Ted Hood Dies at 86
Famous sailmaker, yacht designer, and racer Ted Hood died on Friday, June 28, 2013 at the age of 86.
Born in Beverley, MA in 1927, Frederick E. “Ted” Hood grew up in Danvers and Marblehead and served in the Navy in World War Two.
An avid sailor, he founded Hood Sailmakers in 1955 and was the first to weave his own sail cloth using an innovative technique that improved the tightness and efficiency of his sails. The company grew into a worldwide entity that supplied sails to many successful racers of the era, including all of the America’s Cup victors from 1958 to 1977.
His talent for innovation led him to found Hood Yachts Systems, which built spars and custom rigging. He invented ground-breaking marine hardware including the Gemini grooved headstay for racing, and the Seafurl and the Stoway Mast roller-reefing systems for cruising.
A successful skipper and designer, Hood made his mark in 1959 by winning the New York Yacht Club annual Cruise in the first of a series of boats named Robin. His many victories on the water were highlighted by the Mallory Cup in 1956, the Marblehead-Halifax Race in 1961 and 1971, the Newport-Bermuda Race in 1968 and the SORC in 1974. Also in 1974, as skipper of the Sparkman & Stephens designed Courageous he won the America’s Cup sailing away from Australia’s Southern Cross, 4-0.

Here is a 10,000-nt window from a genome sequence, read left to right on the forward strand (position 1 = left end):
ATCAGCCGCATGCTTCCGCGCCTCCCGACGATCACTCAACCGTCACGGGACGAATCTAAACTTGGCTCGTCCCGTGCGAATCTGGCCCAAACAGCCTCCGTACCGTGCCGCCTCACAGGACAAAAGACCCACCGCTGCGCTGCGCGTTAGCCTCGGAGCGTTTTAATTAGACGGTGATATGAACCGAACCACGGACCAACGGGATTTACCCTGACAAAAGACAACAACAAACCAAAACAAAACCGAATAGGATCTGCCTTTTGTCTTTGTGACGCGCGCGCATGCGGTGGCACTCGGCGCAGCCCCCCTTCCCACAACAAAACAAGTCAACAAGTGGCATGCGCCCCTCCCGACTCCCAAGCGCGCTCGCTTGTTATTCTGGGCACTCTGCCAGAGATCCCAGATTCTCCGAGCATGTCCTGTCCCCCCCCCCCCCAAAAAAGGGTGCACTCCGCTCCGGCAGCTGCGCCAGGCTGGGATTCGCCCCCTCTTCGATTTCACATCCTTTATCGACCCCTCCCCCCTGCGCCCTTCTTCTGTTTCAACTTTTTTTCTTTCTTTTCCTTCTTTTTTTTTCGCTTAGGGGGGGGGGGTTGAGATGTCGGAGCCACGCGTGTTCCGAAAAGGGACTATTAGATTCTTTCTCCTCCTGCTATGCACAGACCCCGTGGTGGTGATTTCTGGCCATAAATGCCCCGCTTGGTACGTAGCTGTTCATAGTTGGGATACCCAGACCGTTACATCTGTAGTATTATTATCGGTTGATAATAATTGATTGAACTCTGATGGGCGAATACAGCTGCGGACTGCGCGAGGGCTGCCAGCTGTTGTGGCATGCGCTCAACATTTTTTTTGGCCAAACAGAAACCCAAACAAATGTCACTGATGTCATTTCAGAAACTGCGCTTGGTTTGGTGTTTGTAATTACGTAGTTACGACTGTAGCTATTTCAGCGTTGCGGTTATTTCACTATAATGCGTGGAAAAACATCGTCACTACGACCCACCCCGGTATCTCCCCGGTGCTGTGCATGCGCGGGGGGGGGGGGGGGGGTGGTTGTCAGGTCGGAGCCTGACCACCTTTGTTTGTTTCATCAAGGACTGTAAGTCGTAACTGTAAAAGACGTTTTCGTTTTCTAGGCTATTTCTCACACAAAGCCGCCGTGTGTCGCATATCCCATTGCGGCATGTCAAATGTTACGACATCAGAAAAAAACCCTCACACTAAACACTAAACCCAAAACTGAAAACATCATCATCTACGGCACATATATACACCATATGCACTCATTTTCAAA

By the early 1980’s Ted had turned his attention away from sail making and to boat building and design. He created a line of sailboats under the Little Harbor brand, and constructed many yachts under that name from 38- to 78-feet long.
In 1999, he sold his business but according to the biography posted on tedhood.com, he remained active in design work right up to his passing.
In 2006, Hood wrote his autobiography, “Ted Hood: Through Hand and Eye,” with Michael Levitt. The book was published by Mystic Seaport.